“Rats deserve our love and care too!” It’s the rallying cry of rat keeper Rattus Yu, whose personal advocacy for the humble, “ordinary” rat is changing perceptions about what was once commonly considered vermin.
And yes, she’s referring to the rats you see scurrying about in garbage dumps and sewers―scientifically known as Rattus norvegicus. “Why?” is likely to be the first question on most minds. Why not the cuter white rat sold in pet stores, or pinto mice, or something cuter and “cleaner”?
Yu, who is known online as “Lady Rattus,” laughs and shares that her path towards becoming a rat advocate was not that of a typical pet lover. “I was rat-phobic up until I began this journey with them. I saw a hooded rat in a pet shop late in December 2008, and my fear of them turned into curiosity and awe.”
She was so fascinated by it, she began dreaming of the rat, and despite knowing that there would be issues regarding her keeping a rat, “I went back to the pet shop with zealous determination, whatever anyone else would say about them. Pinaglaban ko talaga sila (I fought for them).”
Three months later, her fear of rats was gone, “…thanks to their friendly nature and tireless research about what’s fact and myth about them.”
Perhaps the next question on anyone’s mind would be, did she try to domesticate wild rats? “I tried to capture adult wild rats before out of awe and desperation. Their coats were very beautiful, and back in 2009 you never see that coat color or marking in the trade. Although some were caught, most of them died of stress or never really adjusted well to me or their roommates, so I eventually let them go and stopped catching them,” she says.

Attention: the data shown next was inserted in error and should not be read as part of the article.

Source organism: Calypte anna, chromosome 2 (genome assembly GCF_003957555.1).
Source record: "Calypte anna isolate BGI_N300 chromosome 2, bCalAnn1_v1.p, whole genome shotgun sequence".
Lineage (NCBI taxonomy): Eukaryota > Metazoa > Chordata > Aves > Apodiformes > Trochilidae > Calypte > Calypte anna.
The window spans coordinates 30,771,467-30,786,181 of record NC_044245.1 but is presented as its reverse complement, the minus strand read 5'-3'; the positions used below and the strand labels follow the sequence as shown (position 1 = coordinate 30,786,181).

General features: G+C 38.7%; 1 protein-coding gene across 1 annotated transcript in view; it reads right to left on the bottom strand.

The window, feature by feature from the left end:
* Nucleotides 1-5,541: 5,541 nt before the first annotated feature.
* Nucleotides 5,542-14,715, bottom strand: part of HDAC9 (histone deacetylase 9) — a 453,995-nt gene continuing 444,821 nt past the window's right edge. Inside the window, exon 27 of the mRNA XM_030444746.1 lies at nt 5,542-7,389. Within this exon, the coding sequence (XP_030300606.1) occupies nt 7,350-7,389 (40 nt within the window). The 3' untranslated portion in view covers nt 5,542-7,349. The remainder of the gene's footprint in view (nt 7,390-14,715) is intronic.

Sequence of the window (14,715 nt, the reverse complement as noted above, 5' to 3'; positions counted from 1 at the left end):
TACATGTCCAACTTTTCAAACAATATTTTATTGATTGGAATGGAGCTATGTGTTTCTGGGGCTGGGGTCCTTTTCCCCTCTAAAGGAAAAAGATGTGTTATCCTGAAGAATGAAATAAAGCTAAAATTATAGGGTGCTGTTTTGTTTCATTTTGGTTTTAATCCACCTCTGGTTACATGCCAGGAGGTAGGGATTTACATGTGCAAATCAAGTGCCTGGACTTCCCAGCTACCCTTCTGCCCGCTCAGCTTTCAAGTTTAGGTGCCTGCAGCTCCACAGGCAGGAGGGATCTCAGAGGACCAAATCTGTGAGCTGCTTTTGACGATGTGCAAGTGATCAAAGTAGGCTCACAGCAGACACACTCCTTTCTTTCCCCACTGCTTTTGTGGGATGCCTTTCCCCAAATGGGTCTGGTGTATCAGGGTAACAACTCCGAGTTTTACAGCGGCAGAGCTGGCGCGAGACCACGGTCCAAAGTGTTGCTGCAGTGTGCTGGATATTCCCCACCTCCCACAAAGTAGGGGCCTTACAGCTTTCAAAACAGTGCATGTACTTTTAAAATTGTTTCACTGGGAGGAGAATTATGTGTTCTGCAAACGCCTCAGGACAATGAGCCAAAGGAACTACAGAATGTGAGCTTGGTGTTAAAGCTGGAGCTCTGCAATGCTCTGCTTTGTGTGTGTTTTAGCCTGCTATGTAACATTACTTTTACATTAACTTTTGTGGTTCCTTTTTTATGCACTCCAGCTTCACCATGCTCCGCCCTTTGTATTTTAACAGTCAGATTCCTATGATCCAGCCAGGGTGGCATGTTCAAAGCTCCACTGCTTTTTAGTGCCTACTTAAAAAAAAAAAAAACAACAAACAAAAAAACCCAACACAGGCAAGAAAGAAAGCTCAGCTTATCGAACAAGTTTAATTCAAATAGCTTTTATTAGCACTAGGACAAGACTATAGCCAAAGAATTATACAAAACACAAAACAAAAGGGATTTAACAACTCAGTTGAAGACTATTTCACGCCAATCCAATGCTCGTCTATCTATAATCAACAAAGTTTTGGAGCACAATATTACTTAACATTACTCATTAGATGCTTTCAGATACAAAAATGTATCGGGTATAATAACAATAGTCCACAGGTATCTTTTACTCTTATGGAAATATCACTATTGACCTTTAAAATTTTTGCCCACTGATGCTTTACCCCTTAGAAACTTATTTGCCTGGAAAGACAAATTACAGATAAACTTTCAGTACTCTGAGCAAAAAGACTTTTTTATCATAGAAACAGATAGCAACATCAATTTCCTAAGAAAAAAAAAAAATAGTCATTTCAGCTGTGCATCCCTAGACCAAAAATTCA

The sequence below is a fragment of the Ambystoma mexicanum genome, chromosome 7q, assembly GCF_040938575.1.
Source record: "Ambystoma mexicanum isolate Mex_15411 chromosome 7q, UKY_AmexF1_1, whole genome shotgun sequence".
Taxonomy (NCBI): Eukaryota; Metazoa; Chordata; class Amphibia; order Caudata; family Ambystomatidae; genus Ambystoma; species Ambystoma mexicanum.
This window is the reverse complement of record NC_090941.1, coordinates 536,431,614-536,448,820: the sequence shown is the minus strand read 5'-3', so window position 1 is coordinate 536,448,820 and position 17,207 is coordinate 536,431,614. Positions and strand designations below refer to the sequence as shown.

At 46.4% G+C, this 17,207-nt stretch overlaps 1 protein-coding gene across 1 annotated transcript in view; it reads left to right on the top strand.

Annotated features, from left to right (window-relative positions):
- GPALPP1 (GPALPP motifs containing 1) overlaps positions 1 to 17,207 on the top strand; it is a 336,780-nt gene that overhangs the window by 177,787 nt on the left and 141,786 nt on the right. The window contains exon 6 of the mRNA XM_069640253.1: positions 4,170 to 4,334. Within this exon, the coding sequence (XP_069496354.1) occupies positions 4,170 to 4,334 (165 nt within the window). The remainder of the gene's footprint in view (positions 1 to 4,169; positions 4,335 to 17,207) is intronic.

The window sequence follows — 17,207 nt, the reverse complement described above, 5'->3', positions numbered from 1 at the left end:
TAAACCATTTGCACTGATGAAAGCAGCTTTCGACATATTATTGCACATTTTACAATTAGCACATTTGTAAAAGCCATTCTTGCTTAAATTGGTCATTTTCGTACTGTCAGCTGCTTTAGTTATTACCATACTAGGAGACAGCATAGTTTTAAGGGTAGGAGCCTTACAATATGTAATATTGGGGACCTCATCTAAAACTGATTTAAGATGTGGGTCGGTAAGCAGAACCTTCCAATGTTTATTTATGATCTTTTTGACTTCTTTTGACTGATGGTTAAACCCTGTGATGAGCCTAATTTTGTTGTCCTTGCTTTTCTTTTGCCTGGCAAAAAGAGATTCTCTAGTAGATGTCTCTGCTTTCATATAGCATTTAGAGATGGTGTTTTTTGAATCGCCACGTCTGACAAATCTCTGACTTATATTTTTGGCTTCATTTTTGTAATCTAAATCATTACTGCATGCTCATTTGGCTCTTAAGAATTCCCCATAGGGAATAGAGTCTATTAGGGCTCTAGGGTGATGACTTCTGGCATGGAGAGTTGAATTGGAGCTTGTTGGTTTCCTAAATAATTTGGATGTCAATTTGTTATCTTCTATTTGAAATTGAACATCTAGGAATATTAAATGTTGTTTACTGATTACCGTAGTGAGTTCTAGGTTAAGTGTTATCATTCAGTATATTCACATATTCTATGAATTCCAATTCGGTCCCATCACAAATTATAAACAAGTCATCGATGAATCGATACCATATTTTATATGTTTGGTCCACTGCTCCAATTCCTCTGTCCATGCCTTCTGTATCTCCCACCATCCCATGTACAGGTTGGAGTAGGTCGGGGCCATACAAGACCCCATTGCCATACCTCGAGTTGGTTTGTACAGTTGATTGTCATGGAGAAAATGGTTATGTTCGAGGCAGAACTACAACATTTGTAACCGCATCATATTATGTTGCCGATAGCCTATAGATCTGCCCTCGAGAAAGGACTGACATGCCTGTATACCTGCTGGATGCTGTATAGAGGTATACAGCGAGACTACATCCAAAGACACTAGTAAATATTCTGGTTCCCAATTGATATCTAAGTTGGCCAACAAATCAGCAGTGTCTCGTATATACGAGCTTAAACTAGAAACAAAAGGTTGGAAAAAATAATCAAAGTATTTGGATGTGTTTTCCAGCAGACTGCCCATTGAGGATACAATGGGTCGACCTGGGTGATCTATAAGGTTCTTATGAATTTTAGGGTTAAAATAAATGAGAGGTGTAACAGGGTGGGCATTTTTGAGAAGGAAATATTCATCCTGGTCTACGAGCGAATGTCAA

Rattus admits that it’s an uphill fight when it comes to educating people about rats. Hearing people calling them ‘vermin’ and ‘stupid’ frustrated and angered her at first―but then she hit on the idea of putting up a group dedicated to rats as pets. “The goal of Pet Rats Philippines is very simple: to educate the public about rats as wonderful pets, and (that) they deserve our love and care too,” she declares.
She even started a career thanks to her passionate advocacy: “At that time, nobody was really paying any attention to them; there were very few of us who proactively championed these furry angels. In order to get people to love them and also to educate people about them, I also created a blog―and this was the beginning of my blogging career in www.ladyrattus.com, which now also covers beauty, food, and music.”
Her first order of business was to correct misconceptions about rats: that they were temperamental and could bear grudges, among others. “The most common misconception we hear about them is about (how they are the main carriers of) rabies or leptospirosis. Those are not innate diseases and pet rats are not exposed to contaminated sources (of the diseases) so there’s really no health risk…(pet rats are) totally safe, even when they lick me on my lips!”
What advice can Rattus give someone who is interested in keeping rats as a pet and is doing it for the first time? And what mistakes can they avoid, based on her experience?
“Many people who have rats as pets for the first time insist on having a male and female pair, only to end up with unplanned pregnancies. For new pet rat owners, it’s best to put off breeding until you already have at least 6 months of experience in handling them. You don’t just pair them randomly when breeding rats. You also take into consideration their genetic record―(to see) if they have hidden genes that might pop out generations later, history of illness, temperament, physical qualities, and others.” Which is not to say it’s going to be easy.